There are few things as impressive as a leaping dolphin, and there’s no doubt that a dolphin jumping high out of the water is the must have picture that everyone hopes to capture when they go out on a dolphin spotting trips.
But why do dolphins leap? The answer is we’re still not sure. Dolphins leap in a variety of situations – and probably for a variety of reasons too. The jumps themselves can be impressive. They can be partial breaches, where the animal slaps its body onto the water, clean leaps out of the water or acrobatic back flips and twists in mid-air. On rare occasions they have been observed jumping as high as 5 meters out of the water, which is higher than the dolphin itself is long!
One potential explanation for dolphins leaping or ‘breaching’ out of the water is that in certain situations, they may be doing it to save energy while they travel. If you have ever walked through water, you will know that it’s a lot harder than walking along the shore. Water offers much more resistance compared to air, and that’s why it is harder to move through it. The same may be true for dolphins. Although dolphins are perfectly streamlined, having no hind limbs and smooth skin to allow them to move swiftly through the water, by jumping out of the water, they may be able to increase their travelling speed. When groups of dolphins travel at speed, you will often see animals ‘porpoising’, a behaviour where the head and part of the body of the animal comes out of the water, rather than just their head.
However, conserving energy and travelling at speed is at odds with those impressive leaps when they jump nearly vertically out of the water. It may be that this is a way of communicating with other dolphins. While whistles and clicks, the normal sounds that dolphins make to communicate, travel a good distance underwater, the sound of half a ton of animal hitting the water with great force is sure to attract attention from much further afield! This type of communication could serve a number of different purposes. It tells other dolphins where that individual is, and, similarly, the dolphin can spot its surroundings better. It could alert other dolphins to the presence of prey, such as mackerel, or potentially the presence of a predator such as a shark or killer whale. Of course, our Cardigan Bay dolphins don’t have to worry too much about the presence of predators there – one of the reasons our bay is so popular with mums and calves is that it’s a safe place to raise their young with very few predators. Speaking of mums and calves, we often see dolphin mothers such as our resident females Ghost and Berry tail slapping when their calves are misbehaving or venturing too far away from them. In this situation we usually assume they are being called back or perhaps even being ‘told off’ for not obeying mum!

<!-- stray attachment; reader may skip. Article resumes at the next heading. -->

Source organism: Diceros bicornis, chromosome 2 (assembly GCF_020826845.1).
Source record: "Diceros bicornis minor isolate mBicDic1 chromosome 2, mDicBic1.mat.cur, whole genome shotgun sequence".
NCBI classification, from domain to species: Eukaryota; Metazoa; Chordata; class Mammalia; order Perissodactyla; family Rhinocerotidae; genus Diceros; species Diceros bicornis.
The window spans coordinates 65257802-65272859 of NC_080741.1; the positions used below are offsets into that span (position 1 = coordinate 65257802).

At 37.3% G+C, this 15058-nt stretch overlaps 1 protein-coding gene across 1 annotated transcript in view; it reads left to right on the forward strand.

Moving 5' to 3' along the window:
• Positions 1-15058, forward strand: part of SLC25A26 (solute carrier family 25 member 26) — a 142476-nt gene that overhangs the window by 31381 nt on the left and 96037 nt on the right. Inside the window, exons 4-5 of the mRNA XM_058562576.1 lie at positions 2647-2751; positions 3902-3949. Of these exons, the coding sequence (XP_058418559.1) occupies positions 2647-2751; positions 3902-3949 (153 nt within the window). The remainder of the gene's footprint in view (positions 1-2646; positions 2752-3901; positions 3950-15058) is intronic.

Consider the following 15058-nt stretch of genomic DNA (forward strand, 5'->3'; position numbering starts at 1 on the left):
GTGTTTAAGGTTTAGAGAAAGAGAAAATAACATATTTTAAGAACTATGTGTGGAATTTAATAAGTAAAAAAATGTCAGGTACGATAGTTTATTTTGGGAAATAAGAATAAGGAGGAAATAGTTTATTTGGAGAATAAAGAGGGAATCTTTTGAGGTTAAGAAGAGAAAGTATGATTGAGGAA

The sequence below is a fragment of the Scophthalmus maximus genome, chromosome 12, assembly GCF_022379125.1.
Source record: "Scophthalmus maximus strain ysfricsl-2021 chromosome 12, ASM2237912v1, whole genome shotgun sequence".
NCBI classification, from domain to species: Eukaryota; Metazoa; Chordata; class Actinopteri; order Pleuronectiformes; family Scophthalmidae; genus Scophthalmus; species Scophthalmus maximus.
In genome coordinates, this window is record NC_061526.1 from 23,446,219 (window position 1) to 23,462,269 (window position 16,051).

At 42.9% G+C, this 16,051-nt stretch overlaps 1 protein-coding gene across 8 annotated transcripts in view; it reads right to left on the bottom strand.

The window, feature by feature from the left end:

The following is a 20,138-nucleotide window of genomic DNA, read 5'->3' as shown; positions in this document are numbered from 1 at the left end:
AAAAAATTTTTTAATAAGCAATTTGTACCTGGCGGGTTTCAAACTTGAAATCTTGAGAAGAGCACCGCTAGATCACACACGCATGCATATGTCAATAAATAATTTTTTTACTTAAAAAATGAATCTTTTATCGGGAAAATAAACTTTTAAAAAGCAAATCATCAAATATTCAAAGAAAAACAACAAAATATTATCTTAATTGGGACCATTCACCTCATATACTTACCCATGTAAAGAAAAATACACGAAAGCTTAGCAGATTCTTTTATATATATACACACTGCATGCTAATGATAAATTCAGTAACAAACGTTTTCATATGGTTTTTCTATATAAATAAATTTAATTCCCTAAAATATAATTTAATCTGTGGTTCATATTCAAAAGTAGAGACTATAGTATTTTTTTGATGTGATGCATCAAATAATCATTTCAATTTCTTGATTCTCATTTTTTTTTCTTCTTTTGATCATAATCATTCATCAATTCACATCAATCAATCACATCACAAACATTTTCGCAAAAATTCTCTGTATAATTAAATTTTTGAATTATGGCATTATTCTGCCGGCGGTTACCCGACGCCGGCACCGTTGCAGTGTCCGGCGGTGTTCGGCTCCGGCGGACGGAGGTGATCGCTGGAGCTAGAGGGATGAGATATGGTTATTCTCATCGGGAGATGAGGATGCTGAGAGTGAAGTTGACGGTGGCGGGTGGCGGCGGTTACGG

Another possible explanation is that the dolphins may be attempting to dislodge parasites. If you’ve ever jumped into a pool and landed the wrong way, you will know that hitting the water the wrong way can sting, but of course dolphins are unable to scratch themselves since they lack the hands to do so, so this may relieve any itchy areas.
We often see dolphins jump over and on top of each other when they are socialising, so leaping out of the water is likely to be a large part of play as well. Dolphins might try to escape a pursuer, jump over, or on top of, another dolphin, or maybe show off to a rival just how high they can jump.
Of course, there is also another explanation to all this. They could be doing it for fun!